Riders signed for the start of the 2011 season were Sergey Darkin, Ilya Bondarenko, Jamie Courtney, Jan Graversen, John Oliver, Richard Hall (on loan from Sheffield Tigers), and Richard Sweetman (on loan from Swindon Robins). [3] Mathieu Trésarrieu was brought in when Bondarenko was out through injury. By July 2011, four of the seven riders who started the season had either left or been replaced, with only Bondarenko, Graversen and Oliver remaining, and Hemsley had handed over team management duties to Jason Attwood. Promoter Hemsley brought in Kauko Nieminen, Henning Bager and Magnus Karlsson, with Charles Wright and Ashley Morris as reserves. In August, Oliver and Wright were released, with Viktor Bergström and Jason Garrity coming in for the remainder of the season. Lions hosted the Premier League Four-Team Championship, finishing as runners-up to Ipswich Witches. The Lions finished the season in last place in the Premier League, despite good results at the end of the season. Graversen finished the season as the team's top points scorer with 211 points from league and cup matches.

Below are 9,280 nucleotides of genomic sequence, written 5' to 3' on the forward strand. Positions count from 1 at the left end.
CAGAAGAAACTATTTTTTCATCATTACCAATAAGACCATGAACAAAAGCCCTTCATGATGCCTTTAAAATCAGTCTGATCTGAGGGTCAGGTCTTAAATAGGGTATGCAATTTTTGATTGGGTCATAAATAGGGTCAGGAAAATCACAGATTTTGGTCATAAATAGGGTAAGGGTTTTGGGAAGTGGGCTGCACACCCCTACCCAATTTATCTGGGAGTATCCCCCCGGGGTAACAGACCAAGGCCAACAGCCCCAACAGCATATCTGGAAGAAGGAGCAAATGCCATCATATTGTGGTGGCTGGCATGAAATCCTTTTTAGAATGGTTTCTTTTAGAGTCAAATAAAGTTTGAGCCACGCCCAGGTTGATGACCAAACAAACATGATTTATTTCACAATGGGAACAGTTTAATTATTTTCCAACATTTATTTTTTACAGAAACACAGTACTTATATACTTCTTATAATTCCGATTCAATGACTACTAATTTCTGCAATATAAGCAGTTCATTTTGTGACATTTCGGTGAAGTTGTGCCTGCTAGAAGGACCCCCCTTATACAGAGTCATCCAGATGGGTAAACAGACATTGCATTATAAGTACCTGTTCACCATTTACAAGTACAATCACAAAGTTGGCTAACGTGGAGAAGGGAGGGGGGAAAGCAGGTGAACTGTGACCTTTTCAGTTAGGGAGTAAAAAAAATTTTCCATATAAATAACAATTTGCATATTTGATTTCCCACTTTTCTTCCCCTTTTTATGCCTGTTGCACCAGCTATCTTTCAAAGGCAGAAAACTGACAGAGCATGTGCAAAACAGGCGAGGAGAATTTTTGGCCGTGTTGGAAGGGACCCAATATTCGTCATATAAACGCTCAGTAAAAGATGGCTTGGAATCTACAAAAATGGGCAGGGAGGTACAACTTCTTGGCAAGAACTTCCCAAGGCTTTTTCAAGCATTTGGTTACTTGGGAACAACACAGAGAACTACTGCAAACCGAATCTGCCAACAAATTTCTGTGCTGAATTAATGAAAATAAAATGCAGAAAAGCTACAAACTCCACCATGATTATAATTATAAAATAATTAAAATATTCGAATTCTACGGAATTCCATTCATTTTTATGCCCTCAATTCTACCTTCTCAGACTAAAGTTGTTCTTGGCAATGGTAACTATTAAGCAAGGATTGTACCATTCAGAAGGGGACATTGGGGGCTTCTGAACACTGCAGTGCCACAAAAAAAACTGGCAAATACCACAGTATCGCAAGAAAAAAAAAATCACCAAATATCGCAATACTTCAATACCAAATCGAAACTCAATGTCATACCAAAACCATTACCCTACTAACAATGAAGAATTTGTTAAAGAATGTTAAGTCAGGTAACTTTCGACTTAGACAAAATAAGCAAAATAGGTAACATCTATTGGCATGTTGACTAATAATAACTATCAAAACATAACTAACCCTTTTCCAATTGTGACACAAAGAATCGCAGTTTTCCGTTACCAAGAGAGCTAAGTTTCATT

2012 season

In November 2011, Graversen and Karlsson were the first riders confirmed for the 2012 season, [4] with Jari Mäkinen the third signing. At the end of November Nieminen signed to return in 2012 and the top three in the 2012 team was completed by Danish Under-21 Champion Lasse Bjerre. Sixth rider to be signed was Simon Lambert. The team was completed by Simon Nielsen. An injury for Neilsen early in the season saw Kyle Hughes drafted in as a temporary replacement and a broken femur for Nielsen later in the season led to the signing of Linus Eklöf, with Lambert leaving to accommodate the Swede's higher average, and Lewis Blackbird moving up from the National League to complete the new line-up. Lions again finished as runners-up (this time to Berwick Bandits) in the Premier Fours. The team finished in sixth place in the Premier League, therefore making the end of season playoffs.

2013 season